“I think when you combine it all together, there is opportunity there, and some of that opportunity has gone to younger players. Again, because of our cap situation in this particular year, this is kind of the year that we’ve taken to, I would say, adjust our cap from the spending that we’ve had in accumulation of prior years. We just haven’t been able to have the kind of depth on our roster that we’ve had in some other years.”
It’s always interesting when Belichick takes time to explain something as he sees it because he rarely feels compelled to do so. That he’s doing it in friendly hands raises red flags because it prevents the follow-up question that Belichick has zero interest in entertaining.
And that question is this: Could it be that part of the current situation with this roster is that a number of decisions made in the draft and free agency by general manager Bill Belichick haven’t worked out?
Lackluster draft picks, free agency put Patriots in this spot
To be completely fair to Belichick, there are circumstances that play into the Patriots’ 2-5 start. The opt outs mattered. Injuries have mattered. Newton’s positive COVID-19 test mattered. And above all else, Brady’s departure mattered.
None of it takes away from the fact that he’s the greatest coach in NFL history. You can split hairs about that reality overlapping with Brady’s career arc, but it is what it is. He has the rings, and he’ll be polishing them while we argue over who was most responsible for the success.
However, it certainly isn’t the kind of general managing run that wins awards. At the risk of the aforementioned lesson from 2014-19, this edition of the Patriots feels like it’s a chapter coming to a swift end.
Over the past decade, Belichick’s drafts have been solid and maybe above average but certainly nothing special in terms of continually reinvigorating the foundation with a wide swath of young pieces worthy of contract extensions.
In fact, Belichick’s drafts since that fateful 2014 season have been particularly middling, with zero Pro Bowlers selected out of 52 picks between 2014-2019. This is the window that should have provided a significant base of starters or key backups for the current roster, and it’s just not there. That’s either because many of the picks didn’t pan out or Belichick didn’t see the value in signing a few of them to long-term deals.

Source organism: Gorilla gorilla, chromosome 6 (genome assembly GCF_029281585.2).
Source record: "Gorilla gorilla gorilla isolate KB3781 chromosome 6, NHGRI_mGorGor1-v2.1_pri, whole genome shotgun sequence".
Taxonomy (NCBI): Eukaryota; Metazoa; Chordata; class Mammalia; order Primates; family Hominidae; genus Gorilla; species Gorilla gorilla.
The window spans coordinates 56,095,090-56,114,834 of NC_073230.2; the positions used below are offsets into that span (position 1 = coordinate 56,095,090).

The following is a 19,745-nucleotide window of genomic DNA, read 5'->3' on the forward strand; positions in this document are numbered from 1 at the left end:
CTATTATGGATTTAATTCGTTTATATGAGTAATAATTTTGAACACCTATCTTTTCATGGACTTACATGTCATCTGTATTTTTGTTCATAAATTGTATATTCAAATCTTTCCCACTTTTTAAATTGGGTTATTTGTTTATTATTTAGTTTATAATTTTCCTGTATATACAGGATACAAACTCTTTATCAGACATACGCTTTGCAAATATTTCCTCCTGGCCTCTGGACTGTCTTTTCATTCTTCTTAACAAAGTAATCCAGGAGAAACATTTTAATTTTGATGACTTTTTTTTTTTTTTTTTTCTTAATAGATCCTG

That’s not to say there wasn’t talent in those classes.
Cornerback Malcolm Butler was signed as an undrafted free agent and had a short flourish as one of the best cornerbacks in the NFL. Others have had nice careers thus far, including quarterback Jimmy Garoppolo, running back James White, defensive end Trey Flowers and offensive guards Shaq Mason and Joe Thuney. Parts of the 2019 and 2020 classes also boast potential long-term pieces.
There is no escaping that Belichick has strung together several free agent classes in a row that flowed into this season’s flat tire. However, the team had to shore up parts of the operation where draft picks didn’t pan out.
The wide receiver spot, for example, has been a long-running thorn in the team’s side. There’s little evidence that left to his own devices, Belichick is cut out to draft a star wideout in the NFL.
We don’t even need to go into depth when it comes to the signing of Antonio Brown and trading for Mohamed Sanu, two decisions that left a deep gash in the recent Belichick general managing record.
Is total rebuild necessary for the Patriots?
The team is in a type of disrepair that is unlike 2014. That is breathing life into a scenario that many believed would unfold when Brady went out the door. That moment when Brady departed, some predicted, would be when the dynasty closed up shop and had to do an entire overhaul of the interior.
Newton playing flawlessly might have changed that, but he has been a roller coaster that is sometimes a function of his own flaws and sometimes a function of the players the offense is utilizing around him.
Now, we’re looking at a roster with aging parts that can’t last and young parts that don’t look capable of engineering a turn-on-a-dime micro rebuild.
There’s no shame in being here. That it’s so jarring in New England is the result of 20 years of unrivaled dominance.
Now, it’s time for the franchise to turn the page back to an earlier chapter of Belichick’s career that he hasn’t tackled in decades: the total rebuild that can define his legacy after Brady.